Think Freely Media presents Common Sense with Paul Jacob

On September 9, 1739, the largest slave uprising in Britain’s mainland North American colonies prior to the American Revolution erupted near Charleston, South Carolina. Jemmy, a literate slave — also called “Cato” — led 20 other enslaved Kongolese men to the Stono River, for which the event is named, the Stono Rebellion. (It is also sometimes called Cato’s Rebellion and Cato’s Conspiracy.) Several confrontations occurred, with less than a hundred deaths all told, before the rebellion was quelled.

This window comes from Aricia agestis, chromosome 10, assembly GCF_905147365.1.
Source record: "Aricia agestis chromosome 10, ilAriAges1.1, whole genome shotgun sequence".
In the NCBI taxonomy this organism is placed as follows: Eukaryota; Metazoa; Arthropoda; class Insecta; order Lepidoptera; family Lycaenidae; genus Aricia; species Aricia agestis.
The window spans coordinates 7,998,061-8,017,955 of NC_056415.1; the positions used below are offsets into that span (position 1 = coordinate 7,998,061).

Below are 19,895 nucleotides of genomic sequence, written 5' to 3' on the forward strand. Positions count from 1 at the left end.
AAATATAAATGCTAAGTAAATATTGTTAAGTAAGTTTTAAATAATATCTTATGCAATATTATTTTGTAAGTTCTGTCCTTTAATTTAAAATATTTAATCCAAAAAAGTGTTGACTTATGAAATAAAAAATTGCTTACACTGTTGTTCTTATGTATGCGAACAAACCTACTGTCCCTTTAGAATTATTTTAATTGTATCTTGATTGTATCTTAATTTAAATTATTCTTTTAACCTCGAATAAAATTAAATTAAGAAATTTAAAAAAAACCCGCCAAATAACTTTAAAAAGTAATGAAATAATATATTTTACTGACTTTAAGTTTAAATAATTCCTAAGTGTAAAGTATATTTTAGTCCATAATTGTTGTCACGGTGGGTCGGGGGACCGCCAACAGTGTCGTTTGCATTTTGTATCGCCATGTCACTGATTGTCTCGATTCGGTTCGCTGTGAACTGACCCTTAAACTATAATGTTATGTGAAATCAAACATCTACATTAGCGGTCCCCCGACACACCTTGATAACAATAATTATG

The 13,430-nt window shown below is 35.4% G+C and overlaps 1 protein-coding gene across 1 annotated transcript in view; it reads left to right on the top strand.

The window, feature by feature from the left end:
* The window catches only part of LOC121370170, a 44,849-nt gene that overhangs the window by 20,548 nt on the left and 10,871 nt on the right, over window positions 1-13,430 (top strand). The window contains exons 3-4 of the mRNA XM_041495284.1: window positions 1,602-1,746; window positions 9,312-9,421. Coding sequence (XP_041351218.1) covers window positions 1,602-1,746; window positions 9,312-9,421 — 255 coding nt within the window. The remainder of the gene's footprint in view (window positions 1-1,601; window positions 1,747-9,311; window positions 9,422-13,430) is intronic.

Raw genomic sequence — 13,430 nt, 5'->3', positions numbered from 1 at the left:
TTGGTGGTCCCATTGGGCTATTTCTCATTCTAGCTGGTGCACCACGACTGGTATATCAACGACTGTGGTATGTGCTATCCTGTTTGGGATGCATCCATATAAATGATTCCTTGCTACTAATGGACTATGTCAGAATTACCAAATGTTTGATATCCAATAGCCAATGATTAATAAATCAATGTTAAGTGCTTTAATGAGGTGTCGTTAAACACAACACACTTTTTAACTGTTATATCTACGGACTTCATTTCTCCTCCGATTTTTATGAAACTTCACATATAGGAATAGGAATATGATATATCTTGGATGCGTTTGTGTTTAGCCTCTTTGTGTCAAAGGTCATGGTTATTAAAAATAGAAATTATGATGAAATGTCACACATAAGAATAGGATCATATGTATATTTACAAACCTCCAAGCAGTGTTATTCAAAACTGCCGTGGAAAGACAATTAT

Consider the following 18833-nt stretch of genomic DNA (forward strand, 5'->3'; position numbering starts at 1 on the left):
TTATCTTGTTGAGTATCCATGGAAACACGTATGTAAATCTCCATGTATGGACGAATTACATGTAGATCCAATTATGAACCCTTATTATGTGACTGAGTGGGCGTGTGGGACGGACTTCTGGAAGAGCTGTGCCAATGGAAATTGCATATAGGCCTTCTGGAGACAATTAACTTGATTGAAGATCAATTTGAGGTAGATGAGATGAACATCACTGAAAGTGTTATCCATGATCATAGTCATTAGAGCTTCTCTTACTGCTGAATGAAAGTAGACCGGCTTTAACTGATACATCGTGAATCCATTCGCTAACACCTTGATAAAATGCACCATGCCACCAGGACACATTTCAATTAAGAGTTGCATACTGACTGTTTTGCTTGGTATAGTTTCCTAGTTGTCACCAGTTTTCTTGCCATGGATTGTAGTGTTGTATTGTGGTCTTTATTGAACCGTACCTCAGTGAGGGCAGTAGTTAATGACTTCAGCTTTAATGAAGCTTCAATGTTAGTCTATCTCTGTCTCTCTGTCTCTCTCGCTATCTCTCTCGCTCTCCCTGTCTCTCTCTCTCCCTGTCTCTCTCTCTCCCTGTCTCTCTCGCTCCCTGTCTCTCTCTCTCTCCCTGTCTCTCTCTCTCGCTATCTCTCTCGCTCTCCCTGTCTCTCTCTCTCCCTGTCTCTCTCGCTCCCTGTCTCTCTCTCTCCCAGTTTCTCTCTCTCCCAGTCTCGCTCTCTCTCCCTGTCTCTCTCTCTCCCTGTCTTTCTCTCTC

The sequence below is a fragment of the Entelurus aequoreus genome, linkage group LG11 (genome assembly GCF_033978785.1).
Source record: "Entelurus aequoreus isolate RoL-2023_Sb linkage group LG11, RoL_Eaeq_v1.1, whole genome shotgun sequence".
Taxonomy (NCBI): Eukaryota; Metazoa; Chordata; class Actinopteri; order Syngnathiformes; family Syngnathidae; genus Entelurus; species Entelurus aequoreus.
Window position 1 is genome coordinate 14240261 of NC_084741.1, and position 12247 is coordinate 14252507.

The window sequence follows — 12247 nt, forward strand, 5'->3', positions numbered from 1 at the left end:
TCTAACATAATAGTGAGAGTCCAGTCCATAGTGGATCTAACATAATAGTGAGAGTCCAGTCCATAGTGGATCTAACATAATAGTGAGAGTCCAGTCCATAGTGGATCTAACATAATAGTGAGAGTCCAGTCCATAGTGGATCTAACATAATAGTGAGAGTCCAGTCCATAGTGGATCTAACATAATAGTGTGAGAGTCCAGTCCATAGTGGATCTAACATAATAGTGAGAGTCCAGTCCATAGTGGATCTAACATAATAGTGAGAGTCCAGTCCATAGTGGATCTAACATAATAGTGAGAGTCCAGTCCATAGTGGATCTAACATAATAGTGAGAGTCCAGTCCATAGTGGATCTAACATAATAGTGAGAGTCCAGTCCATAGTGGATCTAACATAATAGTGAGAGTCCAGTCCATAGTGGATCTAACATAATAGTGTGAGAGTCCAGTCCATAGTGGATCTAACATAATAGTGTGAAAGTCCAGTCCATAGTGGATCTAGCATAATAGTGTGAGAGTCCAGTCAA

The South Carolina legislature passed, as a response, the Negro Act of 1740, which restricted slave assembly, education and movement. It also enacted a 10-year moratorium against importing African slaves, and established penalties against slaveholders’ harsh treatment of slaves. The legislature also began regulating manumission.

By: Redactor

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